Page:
Russia to Ease Wheat Export Restrictions as Rain Nourishes Crops
Russia is planning to reduce curbs on wheat shipments, which may lead to an even bigger glut of grain worldwide.
Policy makers are working out the details for cutting the current tax on exports, Deputy Prime Minister Arkady Dvorkovich told reporters Wednesday outside Moscow, adding that the change may happen in May. The government, which started the wheat duty in February as a way to rein in food prices, had previously said it would remain in place until the new crop marketing year starts 1 July.
The country, last year’s fourth-biggest wheat exporter, has sought to protect domestic grain supplies amid surging food inflation and a weakening ruble. Since the tax was put in place, shipments from Russia plunged by more than half and importers shifted purchases to other suppliers including the European Union.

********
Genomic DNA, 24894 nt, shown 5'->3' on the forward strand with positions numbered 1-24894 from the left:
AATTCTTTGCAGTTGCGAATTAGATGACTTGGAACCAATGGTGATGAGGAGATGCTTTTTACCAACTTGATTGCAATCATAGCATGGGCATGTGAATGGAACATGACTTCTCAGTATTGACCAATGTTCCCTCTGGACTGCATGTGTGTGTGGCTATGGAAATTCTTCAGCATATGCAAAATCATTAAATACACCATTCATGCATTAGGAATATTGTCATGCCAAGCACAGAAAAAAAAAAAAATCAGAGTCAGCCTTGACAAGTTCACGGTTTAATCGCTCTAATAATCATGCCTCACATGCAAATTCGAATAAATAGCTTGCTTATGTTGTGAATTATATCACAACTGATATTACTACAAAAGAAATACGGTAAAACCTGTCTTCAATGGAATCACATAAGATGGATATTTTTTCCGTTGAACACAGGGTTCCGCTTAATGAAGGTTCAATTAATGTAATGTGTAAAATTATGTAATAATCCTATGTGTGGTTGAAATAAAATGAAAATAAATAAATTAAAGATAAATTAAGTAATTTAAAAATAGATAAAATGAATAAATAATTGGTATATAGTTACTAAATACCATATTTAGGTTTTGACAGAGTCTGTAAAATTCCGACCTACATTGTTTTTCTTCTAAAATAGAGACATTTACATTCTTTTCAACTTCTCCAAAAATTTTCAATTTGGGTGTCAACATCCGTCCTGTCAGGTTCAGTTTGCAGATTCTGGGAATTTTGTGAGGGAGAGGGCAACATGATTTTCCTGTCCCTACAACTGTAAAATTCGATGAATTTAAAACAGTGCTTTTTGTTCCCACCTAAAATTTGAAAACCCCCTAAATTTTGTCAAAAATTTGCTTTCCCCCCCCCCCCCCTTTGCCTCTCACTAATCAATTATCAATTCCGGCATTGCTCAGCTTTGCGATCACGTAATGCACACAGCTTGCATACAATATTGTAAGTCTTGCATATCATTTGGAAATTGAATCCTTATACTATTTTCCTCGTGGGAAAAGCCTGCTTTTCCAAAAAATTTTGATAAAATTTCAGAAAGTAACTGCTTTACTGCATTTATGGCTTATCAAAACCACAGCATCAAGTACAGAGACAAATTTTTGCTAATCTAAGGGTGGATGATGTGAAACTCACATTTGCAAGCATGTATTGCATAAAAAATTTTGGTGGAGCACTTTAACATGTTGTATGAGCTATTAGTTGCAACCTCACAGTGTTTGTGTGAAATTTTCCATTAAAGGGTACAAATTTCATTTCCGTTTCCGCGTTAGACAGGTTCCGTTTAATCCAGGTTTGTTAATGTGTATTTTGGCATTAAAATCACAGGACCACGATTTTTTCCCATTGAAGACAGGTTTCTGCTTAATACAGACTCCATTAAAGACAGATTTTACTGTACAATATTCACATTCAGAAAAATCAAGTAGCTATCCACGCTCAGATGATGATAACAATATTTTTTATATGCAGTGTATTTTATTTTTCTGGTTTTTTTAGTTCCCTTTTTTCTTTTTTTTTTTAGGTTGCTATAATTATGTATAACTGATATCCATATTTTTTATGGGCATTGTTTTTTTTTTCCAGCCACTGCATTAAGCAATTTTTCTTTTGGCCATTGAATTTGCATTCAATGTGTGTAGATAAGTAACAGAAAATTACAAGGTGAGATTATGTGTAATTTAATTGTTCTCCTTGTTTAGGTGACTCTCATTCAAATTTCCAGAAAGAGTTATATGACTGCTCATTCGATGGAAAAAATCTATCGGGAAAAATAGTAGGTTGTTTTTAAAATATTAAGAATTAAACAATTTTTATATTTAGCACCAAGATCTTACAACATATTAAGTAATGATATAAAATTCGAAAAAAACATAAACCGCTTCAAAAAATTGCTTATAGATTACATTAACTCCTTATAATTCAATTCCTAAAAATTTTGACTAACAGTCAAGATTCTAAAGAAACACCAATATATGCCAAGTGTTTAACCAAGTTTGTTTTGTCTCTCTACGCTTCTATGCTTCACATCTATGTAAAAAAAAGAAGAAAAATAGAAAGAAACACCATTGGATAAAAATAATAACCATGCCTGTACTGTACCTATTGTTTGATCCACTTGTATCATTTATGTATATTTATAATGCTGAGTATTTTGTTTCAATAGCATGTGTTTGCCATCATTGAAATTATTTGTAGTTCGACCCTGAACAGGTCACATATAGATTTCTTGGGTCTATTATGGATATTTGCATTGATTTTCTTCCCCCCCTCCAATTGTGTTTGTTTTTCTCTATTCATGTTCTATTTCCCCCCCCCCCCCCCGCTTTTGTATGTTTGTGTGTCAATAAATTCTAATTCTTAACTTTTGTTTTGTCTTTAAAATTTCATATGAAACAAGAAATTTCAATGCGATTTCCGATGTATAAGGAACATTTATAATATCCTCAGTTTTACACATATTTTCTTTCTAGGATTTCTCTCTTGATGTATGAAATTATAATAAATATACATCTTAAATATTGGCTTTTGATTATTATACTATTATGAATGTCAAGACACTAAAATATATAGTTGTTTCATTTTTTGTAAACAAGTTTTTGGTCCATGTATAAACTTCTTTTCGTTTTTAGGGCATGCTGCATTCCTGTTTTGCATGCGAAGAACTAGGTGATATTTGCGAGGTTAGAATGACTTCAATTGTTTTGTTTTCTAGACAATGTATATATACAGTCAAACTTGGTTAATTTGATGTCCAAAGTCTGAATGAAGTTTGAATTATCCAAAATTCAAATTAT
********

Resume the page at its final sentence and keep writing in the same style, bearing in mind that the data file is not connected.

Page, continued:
“Russia will be the cheapest wheat in the market if the export duty goes away,” Stefan Vogel, head of agricultural commodities research at Rabobank International, said by phone from London. “It gives the market a bit of an optimistic picture for the supply of wheat for the global market.”
Recent rainfall has improved the prospects for Russia’s next harvest. The country may produce as much as 59 million tons of wheat, more than previously expected and near the level of the prior year, according to the Institute for Agricultural Market Studies, a Moscow-based researcher.
Bloomberg News, edited by ESM